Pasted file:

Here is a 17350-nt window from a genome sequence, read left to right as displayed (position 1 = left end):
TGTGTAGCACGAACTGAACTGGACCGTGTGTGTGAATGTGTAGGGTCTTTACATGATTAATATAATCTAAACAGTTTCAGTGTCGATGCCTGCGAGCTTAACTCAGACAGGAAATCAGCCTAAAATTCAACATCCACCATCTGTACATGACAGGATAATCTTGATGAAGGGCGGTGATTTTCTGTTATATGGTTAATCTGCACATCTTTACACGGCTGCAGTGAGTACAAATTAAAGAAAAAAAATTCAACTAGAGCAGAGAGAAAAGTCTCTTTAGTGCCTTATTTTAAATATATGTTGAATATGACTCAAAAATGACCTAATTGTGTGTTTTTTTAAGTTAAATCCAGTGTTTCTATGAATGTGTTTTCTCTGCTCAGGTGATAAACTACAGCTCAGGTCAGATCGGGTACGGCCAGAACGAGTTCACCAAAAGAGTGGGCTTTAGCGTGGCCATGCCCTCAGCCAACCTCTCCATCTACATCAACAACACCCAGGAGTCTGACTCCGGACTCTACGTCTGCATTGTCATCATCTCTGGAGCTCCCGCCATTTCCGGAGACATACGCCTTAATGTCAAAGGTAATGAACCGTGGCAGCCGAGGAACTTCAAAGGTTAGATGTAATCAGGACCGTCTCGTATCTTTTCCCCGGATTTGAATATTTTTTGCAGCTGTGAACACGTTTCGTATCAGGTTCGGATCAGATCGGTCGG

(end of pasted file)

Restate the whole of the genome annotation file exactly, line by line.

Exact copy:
Here is a 17350-nt window from a genome sequence, read left to right as displayed (position 1 = left end):
TGTGTAGCACGAACTGAACTGGACCGTGTGTGTGAATGTGTAGGGTCTTTACATGATTAATATAATCTAAACAGTTTCAGTGTCGATGCCTGCGAGCTTAACTCAGACAGGAAATCAGCCTAAAATTCAACATCCACCATCTGTACATGACAGGATAATCTTGATGAAGGGCGGTGATTTTCTGTTATATGGTTAATCTGCACATCTTTACACGGCTGCAGTGAGTACAAATTAAAGAAAAAAAATTCAACTAGAGCAGAGAGAAAAGTCTCTTTAGTGCCTTATTTTAAATATATGTTGAATATGACTCAAAAATGACCTAATTGTGTGTTTTTTTAAGTTAAATCCAGTGTTTCTATGAATGTGTTTTCTCTGCTCAGGTGATAAACTACAGCTCAGGTCAGATCGGGTACGGCCAGAACGAGTTCACCAAAAGAGTGGGCTTTAGCGTGGCCATGCCCTCAGCCAACCTCTCCATCTACATCAACAACACCCAGGAGTCTGACTCCGGACTCTACGTCTGCATTGTCATCATCTCTGGAGCTCCCGCCATTTCCGGAGACATACGCCTTAATGTCAAAGGTAATGAACCGTGGCAGCCGAGGAACTTCAAAGGTTAGATGTAATCAGGACCGTCTCGTATCTTTTCCCCGGATTTGAATATTTTTTGCAGCTGTGAACACGTTTCGTATCAGGTTCGGATCAGATCGGTCGG